The Zionist Conspiracy

A clandestine undertaking on behalf of Israel, the Jets and the Jews.

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Tuesday, August 03, 2004
Wolfowitz's Arab Girlfriend

Thanks to Miriam Shaviv, for alerting us to a fascinating article in the Daily Telegraph, which reports that Deputy Defense Secretary Paul Wolfowitz's "closest companion and most valued confidantes is a middle-aged Arab feminist."

The woman is identified as Shaha Ali Riza, a senior World Bank official who was born in Tunis and grew up in Saudi Arabia. The article says that according to "close acquaintances of the couple" Ali Riza and Wolfowitz are "romantically linked."

Ali Riza's views on Israel are obviously of special interest. In August 2002, she appeared on "The McLaughlin Group." A review of the transcript reveals the following interesting exchange:

MR. MCLAUGHLIN: All right. I have a question for Shaha.

The question for you, Shaha, is this: Is there any precedent for thinking that, assuming that the Arab-Israeli conflict is settled -- that this will mean a loosening of the grip of Arab regimes? Will it bring about, by itself, a termination of that conflict, a force to effect the loosening of the grip by Arab regimes.

MS. ALI-RIZA: In principle, one would expect that that is what is going to happen.

MR. MCLAUGHLIN: But they maintain that restrictive power that they currently have -- on freedom of the press and so forth, and also by denying women their emancipation.

MS. ALI-RIZA: Let me put it this way: For a long time, the Arab-Israeli issue has, just exactly like the report has said, been a cause and an excuse for more open societies in the region. And it is absolutely obvious to most of the Arab people in the region that an ending to that conflict would actually change the situation because people have to think about the real issues that are facing them, and certainly in terms of development, rather than wasting their time on a conflict that -- [cut off by McLaughlin]

I have long argued, to reaction that was skeptical at best, that far from being a friend of Israel, Wolfowitz has been almost obsessive in pushing for any solution to the conflict. Hence, he expressed support for the Geneva Accord, even though an end to Palestinian terror was not a condition precedent for that proposed agreement. The Forward also reported that Wolfowitz stated that a peace proposal by Ami Ayalon and Sari Nusseibeh that called for a return by Israel to the '67 borders was a positive step "so that extremists who oppose it can be isolated." Obviously, among those opposing Geneva and the Ayalon/Nusseibeh plan is the current Israeli government.

Similarly, as I posted last December, a columnist in the Beirut Daily Star (no longer available online, unfortunately) mentioned that at a forum at Georgetown University, Wolfowitz revealed himself to be "probably the most pro-Palestinian member of the Bush administration."

Indeed, a review of transcript of Wolfowitz's remarks at Georgetown would be quite comforting to Arabs and others who think he is a tool of the Likud party. Here is an excerpt in which Wolfowitz not only doesn't challenge outrageously anti-Israel allegations, he adds his own criticism:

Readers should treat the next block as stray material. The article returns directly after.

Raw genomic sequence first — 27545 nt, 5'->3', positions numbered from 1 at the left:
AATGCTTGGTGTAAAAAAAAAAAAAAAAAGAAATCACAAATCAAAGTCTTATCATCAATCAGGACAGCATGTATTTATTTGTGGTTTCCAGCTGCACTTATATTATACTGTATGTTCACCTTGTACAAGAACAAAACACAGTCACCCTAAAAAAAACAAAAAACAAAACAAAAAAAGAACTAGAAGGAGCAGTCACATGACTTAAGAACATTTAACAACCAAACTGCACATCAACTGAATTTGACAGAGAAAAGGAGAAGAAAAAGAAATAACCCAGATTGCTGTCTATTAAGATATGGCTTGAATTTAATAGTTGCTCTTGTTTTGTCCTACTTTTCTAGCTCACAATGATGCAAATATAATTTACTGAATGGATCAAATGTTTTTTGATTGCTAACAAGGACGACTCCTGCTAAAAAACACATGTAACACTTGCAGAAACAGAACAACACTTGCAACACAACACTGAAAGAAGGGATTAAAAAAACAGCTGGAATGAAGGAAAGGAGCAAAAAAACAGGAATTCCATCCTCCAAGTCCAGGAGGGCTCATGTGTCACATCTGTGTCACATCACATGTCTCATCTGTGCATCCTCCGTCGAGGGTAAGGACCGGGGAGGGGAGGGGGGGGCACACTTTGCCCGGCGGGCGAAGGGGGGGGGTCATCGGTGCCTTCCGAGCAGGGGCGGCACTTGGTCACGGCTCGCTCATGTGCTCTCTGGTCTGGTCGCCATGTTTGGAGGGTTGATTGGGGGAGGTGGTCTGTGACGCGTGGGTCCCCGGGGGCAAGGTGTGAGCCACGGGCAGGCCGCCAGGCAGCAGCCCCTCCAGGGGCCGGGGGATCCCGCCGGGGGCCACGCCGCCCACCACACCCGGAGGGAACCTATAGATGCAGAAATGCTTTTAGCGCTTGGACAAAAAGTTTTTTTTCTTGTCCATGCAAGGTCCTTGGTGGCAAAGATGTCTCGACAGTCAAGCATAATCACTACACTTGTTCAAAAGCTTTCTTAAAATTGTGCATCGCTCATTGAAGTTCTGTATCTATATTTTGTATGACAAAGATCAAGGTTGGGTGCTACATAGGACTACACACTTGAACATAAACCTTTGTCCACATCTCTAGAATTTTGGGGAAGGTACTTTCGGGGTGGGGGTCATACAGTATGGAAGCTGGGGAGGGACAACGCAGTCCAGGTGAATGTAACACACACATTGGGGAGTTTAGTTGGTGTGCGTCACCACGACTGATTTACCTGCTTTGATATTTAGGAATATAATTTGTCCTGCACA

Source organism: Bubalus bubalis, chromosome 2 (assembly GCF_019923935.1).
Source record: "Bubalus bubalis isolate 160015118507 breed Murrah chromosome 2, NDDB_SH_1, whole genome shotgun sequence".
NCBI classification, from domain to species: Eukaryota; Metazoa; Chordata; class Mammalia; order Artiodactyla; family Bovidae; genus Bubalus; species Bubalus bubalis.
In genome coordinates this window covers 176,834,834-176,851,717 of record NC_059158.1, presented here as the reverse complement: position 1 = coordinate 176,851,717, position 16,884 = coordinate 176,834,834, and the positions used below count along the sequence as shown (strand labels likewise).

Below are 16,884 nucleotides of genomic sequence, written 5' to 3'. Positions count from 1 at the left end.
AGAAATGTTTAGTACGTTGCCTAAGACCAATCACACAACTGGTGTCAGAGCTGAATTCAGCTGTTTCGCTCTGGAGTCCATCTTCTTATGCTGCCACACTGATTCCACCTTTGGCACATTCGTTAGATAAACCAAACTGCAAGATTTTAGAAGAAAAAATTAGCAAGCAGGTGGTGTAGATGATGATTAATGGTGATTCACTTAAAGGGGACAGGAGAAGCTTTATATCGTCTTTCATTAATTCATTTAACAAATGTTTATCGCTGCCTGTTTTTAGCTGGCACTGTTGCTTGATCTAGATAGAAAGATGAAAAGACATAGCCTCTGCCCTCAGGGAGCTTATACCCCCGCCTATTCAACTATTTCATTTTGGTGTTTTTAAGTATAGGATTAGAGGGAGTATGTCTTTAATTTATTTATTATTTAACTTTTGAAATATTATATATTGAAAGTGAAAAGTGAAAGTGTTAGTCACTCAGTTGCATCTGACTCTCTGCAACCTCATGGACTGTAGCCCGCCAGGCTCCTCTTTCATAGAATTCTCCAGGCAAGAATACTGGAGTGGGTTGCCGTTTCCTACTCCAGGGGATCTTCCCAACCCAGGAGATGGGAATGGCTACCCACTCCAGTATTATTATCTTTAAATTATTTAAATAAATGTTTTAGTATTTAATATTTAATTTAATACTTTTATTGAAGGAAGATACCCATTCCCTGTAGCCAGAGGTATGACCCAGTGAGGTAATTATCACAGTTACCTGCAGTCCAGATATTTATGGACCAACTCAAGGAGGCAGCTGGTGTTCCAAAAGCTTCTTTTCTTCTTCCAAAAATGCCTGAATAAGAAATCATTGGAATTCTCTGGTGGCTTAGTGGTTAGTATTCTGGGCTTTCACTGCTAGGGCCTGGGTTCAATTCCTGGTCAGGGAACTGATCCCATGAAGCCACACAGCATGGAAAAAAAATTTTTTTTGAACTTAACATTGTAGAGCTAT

Q: Hi, my name is Courtney Raj. I'm a second year MSFS student. I'm going into international journalism... Anyway, my question has to do with the Israeli-Palestinian conflict. You said that you need to look no further than U.N. resolutions, that you need to respect communal universal human rights, the Geneva Convention, etc. And I was wondering if this applies to Israel as well.

You have the Chief of Staff coming out and saying that the Israeli security policies towards the Palestinians are harmful to Israeli security and to Palestinians. They violate Geneva Convention 53, and tons of other human rights of these Palestinians.

So I'm wondering is the President, as you said, he's ready to make decisions of the magnitude needed for change. Is he ready to make decisions in the Israeli-Palestinian conflict that will lend greater support to the Palestinians and ask the Israelis to stop these policies that are detrimental to the Palestinians and adding to the hopelessness that may be at the root cause of some of the suicide bombings?

Wolfowitz: Obviously there's a great deal that has to change on both sides. You cited some things that Israelis have to change and you could make a longer list. You could have talked about settlements, for example. The President has talked about settlements, he's talked about the wall, he's talked about the suffering of Palestinians under Israeli occupation. There's no question that the President is prepared to put pressure on the Israelis to change. There also has to be change on the Palestinian side...

I think what the President has set out, what Secretary of State Powell has set out, seems to me to be at this point in history the best way forward. And I do have to say, contrary to what you may have heard, foreign policy is made in the State Department, and I need to be very careful about getting in the way of Secretary Powell's diplomacy. I think it's pointed in the right direction.

I do believe, as I said in my remarks, that the solution unfortunately has been awfully clear for a very long time. We came, it seems to me, tragically close at Tabah to getting to that solution. It began to look early this spring as thought we might once again be on that path and this time with the active support of major governments in the region. The bombings, and the violent response to the bombings in the last couple of months have certainly been a big setback, and we've got to get it back on track.

I once heard Sid Zion say it best: When Jews are in powerful positions in Washington, a team of chiropractors is needed, because the Jews can't help but constantly bend over backwards to prove their "fairness" to our enemies.